How to setup Hyper-V host in Nano Server – Part 3 of Deployment series

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Part 1 — Nano Server Creation
Part 2 — How to deploy Nano on Physical
Part 3 — How to setup Hyper-V host in Nano Server
Part 4 — How to create Hyper-V cluster

Previously, on our Nano Server Deployment series, we've created a new nano server image in the part 1 and deployed it on a physical server in part 2. Now we will go through configuration.

First we need to connect remotely to that machine over PowerShell for further configuration.

$cred=get-credential

$nanoname='NANO_SRV'

Enter-PSSession -ComputerName $nanoname -Credential $cred

Setting up Nano Server with Hyper-V Role 1

As we are connected to Nano Server remotely we should verify PowerShell execution policy to avoid potential issues with some scripts later.

Set-ExecutionPolicy -ExecutionPolicy Unrestricted

Set-Item WSMan:\localhost\Client\TrustedHosts * -force

In my case I have test environment, so I set first command to Unrestricted. Be careful with this setting in production as it allows to run unsigned scripts. Later, with the Restricted or RemoteSigned parameter you can lock back the execution policy.

The second command is for removing restriction for PowerShell remoting. I used asterisk to allow any computer in my lab to connect remotely. Don’t do this in production. Instead limit allowed computers by name or IP.

Again, I recommend you to carefully use both commands in production. It’s NOT security best practice to open computer so widely.

Setting up Nano Server with Hyper-V Role 2

In the following steps, let’s add additional storage in the VMs location.

Get-Disk

$additional_disk=Get-Disk | Where-Object PartitionStyle –Eq "RAW"

Initialize-Disk $additional_disk.Number

New-Partition -DiskNumber $additional_disk.Number -UseMaximumSize -AssignDriveLetter | Format-Volume -NewFileSystemLabel "VMs" -FileSystem ReFS

  • The first command is to get information about all connected disks
  • The second line is to select disk with RAW partition
  • Third line will initialize selected disk
  • Fourth command will create new partition with maximum size and format it with ReFS file system.
Setting up Nano Server with Hyper-V Role 3

Now creating a switch. I’ll start with the Internal one. Creating Internal Switch is optional. I’m creating it for future tests only. So, if you are working with production environment and you don’t need such swich you can skip this step.

Get-NetAdapter

New-VMSwitch -Name "Internal Switch" -SwitchType Internal

Setting up Nano Server with Hyper-V Role 4

And now the normal switch. You can create it on any network interface. In my example I have only one, so I’ll create it on Ethernet0. AllowManagementOS parameter will enable management traffic over that switch.

$net = Get-NetAdapter -Name 'Ethernet0'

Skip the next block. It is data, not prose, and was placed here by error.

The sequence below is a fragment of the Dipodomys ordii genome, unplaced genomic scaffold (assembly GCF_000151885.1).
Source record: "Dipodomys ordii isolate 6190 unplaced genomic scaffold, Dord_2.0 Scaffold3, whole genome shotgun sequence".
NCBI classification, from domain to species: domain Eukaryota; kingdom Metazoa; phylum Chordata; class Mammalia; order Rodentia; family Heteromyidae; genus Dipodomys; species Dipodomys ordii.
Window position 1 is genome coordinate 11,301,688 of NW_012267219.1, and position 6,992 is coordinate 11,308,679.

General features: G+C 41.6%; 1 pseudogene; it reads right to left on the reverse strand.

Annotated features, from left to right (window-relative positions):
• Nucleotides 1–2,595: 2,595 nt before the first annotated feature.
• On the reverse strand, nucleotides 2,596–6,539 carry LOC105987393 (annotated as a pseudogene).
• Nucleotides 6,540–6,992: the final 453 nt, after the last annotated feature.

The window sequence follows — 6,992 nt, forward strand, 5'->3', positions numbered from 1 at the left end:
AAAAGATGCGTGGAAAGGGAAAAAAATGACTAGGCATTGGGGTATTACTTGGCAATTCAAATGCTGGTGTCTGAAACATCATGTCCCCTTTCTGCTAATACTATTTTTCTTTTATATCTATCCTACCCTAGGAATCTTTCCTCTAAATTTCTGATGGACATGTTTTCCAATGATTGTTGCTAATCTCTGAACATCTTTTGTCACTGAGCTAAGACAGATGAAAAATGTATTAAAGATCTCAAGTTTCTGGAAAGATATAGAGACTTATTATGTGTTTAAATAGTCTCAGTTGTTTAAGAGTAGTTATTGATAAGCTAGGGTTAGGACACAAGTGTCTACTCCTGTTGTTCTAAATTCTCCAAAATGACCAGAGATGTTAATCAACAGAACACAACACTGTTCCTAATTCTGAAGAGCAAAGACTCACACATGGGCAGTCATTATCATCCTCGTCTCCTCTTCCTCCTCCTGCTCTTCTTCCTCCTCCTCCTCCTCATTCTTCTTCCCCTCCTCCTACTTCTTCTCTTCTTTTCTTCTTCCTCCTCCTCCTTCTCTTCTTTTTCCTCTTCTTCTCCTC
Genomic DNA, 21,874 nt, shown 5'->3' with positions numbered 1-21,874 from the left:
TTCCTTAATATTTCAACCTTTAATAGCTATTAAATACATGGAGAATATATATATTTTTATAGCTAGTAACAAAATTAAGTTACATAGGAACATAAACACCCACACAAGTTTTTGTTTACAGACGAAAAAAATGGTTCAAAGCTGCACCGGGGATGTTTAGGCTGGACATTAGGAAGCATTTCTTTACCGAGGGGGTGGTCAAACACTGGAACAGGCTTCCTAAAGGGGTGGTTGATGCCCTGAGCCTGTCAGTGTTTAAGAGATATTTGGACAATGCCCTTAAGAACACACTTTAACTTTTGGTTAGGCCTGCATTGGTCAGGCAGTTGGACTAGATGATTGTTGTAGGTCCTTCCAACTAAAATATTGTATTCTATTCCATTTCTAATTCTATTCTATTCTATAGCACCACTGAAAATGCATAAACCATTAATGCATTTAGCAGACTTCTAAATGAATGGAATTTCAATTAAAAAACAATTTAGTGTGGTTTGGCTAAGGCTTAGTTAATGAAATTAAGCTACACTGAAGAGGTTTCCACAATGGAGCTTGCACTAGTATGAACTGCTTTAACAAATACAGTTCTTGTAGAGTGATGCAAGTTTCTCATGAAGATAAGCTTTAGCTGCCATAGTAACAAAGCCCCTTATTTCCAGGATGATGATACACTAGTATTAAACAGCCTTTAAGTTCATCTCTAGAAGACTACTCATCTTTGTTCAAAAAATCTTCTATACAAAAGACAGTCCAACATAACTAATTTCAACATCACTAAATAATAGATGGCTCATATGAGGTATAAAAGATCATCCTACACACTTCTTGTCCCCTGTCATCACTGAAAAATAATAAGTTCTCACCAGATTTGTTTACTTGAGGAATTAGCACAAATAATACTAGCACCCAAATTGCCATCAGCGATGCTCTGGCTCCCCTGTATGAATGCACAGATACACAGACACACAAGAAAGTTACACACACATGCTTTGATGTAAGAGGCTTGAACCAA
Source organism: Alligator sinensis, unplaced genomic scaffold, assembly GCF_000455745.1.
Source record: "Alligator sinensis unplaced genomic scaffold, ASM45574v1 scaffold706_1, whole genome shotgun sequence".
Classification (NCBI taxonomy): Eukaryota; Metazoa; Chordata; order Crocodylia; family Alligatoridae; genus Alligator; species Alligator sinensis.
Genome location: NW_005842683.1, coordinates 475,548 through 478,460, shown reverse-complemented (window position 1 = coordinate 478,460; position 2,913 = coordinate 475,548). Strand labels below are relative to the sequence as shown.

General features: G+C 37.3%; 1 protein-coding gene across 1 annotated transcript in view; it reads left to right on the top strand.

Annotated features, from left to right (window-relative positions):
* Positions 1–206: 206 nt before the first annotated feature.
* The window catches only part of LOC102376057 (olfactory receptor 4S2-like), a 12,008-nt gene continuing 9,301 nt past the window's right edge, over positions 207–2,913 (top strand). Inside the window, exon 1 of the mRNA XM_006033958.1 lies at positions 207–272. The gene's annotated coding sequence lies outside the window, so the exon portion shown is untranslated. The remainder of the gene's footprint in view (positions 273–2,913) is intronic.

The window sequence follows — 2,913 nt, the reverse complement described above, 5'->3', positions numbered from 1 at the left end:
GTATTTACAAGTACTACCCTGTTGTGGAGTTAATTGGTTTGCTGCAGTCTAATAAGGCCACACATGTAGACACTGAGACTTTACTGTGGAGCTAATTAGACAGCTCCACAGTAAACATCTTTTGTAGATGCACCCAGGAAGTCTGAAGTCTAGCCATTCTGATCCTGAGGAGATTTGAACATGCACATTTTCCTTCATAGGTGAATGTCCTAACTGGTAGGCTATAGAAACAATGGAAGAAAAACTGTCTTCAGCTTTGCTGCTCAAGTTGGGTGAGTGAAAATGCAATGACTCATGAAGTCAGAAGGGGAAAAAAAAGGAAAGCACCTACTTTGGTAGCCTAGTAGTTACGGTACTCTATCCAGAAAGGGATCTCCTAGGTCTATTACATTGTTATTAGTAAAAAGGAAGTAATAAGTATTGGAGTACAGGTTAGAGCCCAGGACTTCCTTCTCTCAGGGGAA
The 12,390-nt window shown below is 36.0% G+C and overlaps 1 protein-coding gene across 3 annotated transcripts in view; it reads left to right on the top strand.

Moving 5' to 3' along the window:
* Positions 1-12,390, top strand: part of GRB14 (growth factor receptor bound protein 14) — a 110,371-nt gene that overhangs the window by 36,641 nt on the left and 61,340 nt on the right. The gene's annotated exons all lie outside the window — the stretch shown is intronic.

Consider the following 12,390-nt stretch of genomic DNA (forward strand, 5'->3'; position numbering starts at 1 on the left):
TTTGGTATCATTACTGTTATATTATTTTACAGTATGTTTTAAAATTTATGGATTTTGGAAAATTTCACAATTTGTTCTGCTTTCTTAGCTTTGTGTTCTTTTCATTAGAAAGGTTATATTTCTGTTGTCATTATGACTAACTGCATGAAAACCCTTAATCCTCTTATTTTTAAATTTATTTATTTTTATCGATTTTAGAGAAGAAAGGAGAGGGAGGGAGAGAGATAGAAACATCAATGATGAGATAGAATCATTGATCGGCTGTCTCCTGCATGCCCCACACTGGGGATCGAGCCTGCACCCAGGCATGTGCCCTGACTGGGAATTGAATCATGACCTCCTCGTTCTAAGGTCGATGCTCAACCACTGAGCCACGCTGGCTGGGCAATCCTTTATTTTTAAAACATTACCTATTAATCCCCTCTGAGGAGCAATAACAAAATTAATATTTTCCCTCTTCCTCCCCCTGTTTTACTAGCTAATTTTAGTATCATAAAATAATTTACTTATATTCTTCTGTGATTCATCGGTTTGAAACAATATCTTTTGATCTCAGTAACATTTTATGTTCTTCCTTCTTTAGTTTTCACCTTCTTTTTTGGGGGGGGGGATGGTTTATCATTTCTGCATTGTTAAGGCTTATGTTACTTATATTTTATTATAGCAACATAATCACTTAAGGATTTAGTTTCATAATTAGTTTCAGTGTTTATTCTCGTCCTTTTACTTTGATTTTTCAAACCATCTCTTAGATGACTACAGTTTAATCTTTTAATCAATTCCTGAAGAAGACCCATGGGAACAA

New-VMSwitch -Name "External VM Switch" -AllowManagementOS $True -NetAdapterName $net.Name

Setting up Nano Server with Hyper-V Role 5

This process will create an external switch linked to my Ethernet0 adapter. As part of this move, the IP settings are transferred to a new (virtual) adapter connected to that switch.

Setting up Nano Server with Hyper-V Role 6

Because of a known bug with Microsoft, the DNS settings are cleared and we must reset it on the newly created switch interface:

Get-DnsClient

Set-DnsClientServerAddress -InterfaceIndex 6 -ServerAddresses "10.11.0.10"

  • First command is to identify ID of newly created switch
  • With second command we are setting new DNS server
Setting up Nano Server with Hyper-V Role 7

Now you should be able to log in to the Nano console with the domain credentials again. You can also check newly added switches directly in the Nano Server Recovery console.

Setting up Nano Server with Hyper-V Role 8

Last thing before we create the first VM is to set some Hyper-V default options like default paths for VM and Virtual Hard Disk, authentication type, migration limitations, etc.

Get-VMSwitch

Get-VMHost | Set-VMHost -MaximumStorageMigrations 2 -MaximumVirtualMachineMigrations 2 -VirtualMachineMigrationAuthenticationType Kerberos -VirtualMachinePath e:\VMs\ -VirtualMachineMigrationPerformanceOption SMB -VirtualHardDiskPath "e:\VMs\Virtual Hard Disks"

Enable-VMMigration

Setting up Nano Server with Hyper-V Role 9

Next step, we’ll create the new VMs located on the local storage. We can use PowerShell or Hyper-V Manager for this. Bellow PowerShell way of creation.

New-VM -Name testVM -MemoryStartupBytes 1GB -SwitchName "Internal Switch" -Generation 2 -Path "E:\VMs\" -NewVHDPath "E:\VMs\testVM\Virtual Hard Disks\testVM.vhdx" -NewVHDSizeBytes 30GB

SET-VMProcessor –VMName testVM –Count 2

Start-VM testVM

We are creating Generation 2 VM with testVM name, 2 CPU, 1GB memory, new VHDX with 30GB size and connection to my Internal Switch.

Setting up Nano Server with Hyper-V Role 10
Setting up Nano Server with Hyper-V Role 11

At this moment we have a single Nano host with the Hyper-V role installed. We should be able to run the VMs from the local Nano storage. As there are no local management tools, we must use Hyper-V Manager from a remote server or workstation or use PowerShell. In the next part of this guide, we’ll go through clustering of Hyper-V Nano.

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About the author
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Mariusz works as a Veeam sales engineer, based in Poland. He has more than 15 years of IT experience and supports the biggest technology projects in managing and securing virtual environments in Central Eastern Europe. He comes from Microsoft, where he worked with Private and Public Cloud topics environments. His specialization is datacenter infrastructure, which is supported by multiple certifications: MCT, MSCE: Private Cloud, MCITP, MCTS, VCP6 and VMCE.